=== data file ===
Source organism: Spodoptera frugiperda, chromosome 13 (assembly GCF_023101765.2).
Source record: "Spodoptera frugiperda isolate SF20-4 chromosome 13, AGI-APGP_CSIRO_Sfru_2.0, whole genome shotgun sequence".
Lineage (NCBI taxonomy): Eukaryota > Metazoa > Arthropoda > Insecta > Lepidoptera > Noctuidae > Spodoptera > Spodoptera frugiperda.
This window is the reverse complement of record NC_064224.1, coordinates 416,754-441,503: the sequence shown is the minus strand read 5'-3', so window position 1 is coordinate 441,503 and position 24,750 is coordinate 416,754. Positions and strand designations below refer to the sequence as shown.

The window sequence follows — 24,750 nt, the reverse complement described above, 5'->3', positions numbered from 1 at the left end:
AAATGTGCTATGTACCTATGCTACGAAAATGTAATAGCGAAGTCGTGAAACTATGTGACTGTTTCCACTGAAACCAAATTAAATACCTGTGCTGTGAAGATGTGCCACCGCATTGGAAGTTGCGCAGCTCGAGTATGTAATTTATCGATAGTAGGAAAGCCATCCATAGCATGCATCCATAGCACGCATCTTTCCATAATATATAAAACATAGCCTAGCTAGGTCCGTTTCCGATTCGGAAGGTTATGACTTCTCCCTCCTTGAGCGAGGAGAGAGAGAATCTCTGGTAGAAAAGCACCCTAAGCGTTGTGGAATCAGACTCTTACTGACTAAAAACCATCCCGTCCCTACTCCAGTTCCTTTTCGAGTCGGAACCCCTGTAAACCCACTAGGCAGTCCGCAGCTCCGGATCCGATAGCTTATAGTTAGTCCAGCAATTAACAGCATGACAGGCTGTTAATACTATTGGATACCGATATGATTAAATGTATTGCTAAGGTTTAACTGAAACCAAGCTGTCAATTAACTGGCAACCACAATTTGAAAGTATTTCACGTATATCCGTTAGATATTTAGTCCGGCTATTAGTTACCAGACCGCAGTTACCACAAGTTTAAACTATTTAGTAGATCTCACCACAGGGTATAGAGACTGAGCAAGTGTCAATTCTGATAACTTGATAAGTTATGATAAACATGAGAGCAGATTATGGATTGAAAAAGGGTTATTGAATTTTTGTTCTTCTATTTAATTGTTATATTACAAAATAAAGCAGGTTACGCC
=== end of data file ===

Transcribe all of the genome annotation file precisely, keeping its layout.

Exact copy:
Source organism: Spodoptera frugiperda, chromosome 13 (assembly GCF_023101765.2).
Source record: "Spodoptera frugiperda isolate SF20-4 chromosome 13, AGI-APGP_CSIRO_Sfru_2.0, whole genome shotgun sequence".
Lineage (NCBI taxonomy): Eukaryota > Metazoa > Arthropoda > Insecta > Lepidoptera > Noctuidae > Spodoptera > Spodoptera frugiperda.
This window is the reverse complement of record NC_064224.1, coordinates 416,754-441,503: the sequence shown is the minus strand read 5'-3', so window position 1 is coordinate 441,503 and position 24,750 is coordinate 416,754. Positions and strand designations below refer to the sequence as shown.

The window sequence follows — 24,750 nt, the reverse complement described above, 5'->3', positions numbered from 1 at the left end:
AAATGTGCTATGTACCTATGCTACGAAAATGTAATAGCGAAGTCGTGAAACTATGTGACTGTTTCCACTGAAACCAAATTAAATACCTGTGCTGTGAAGATGTGCCACCGCATTGGAAGTTGCGCAGCTCGAGTATGTAATTTATCGATAGTAGGAAAGCCATCCATAGCATGCATCCATAGCACGCATCTTTCCATAATATATAAAACATAGCCTAGCTAGGTCCGTTTCCGATTCGGAAGGTTATGACTTCTCCCTCCTTGAGCGAGGAGAGAGAGAATCTCTGGTAGAAAAGCACCCTAAGCGTTGTGGAATCAGACTCTTACTGACTAAAAACCATCCCGTCCCTACTCCAGTTCCTTTTCGAGTCGGAACCCCTGTAAACCCACTAGGCAGTCCGCAGCTCCGGATCCGATAGCTTATAGTTAGTCCAGCAATTAACAGCATGACAGGCTGTTAATACTATTGGATACCGATATGATTAAATGTATTGCTAAGGTTTAACTGAAACCAAGCTGTCAATTAACTGGCAACCACAATTTGAAAGTATTTCACGTATATCCGTTAGATATTTAGTCCGGCTATTAGTTACCAGACCGCAGTTACCACAAGTTTAAACTATTTAGTAGATCTCACCACAGGGTATAGAGACTGAGCAAGTGTCAATTCTGATAACTTGATAAGTTATGATAAACATGAGAGCAGATTATGGATTGAAAAAGGGTTATTGAATTTTTGTTCTTCTATTTAATTGTTATATTACAAAATAAAGCAGGTTACGCC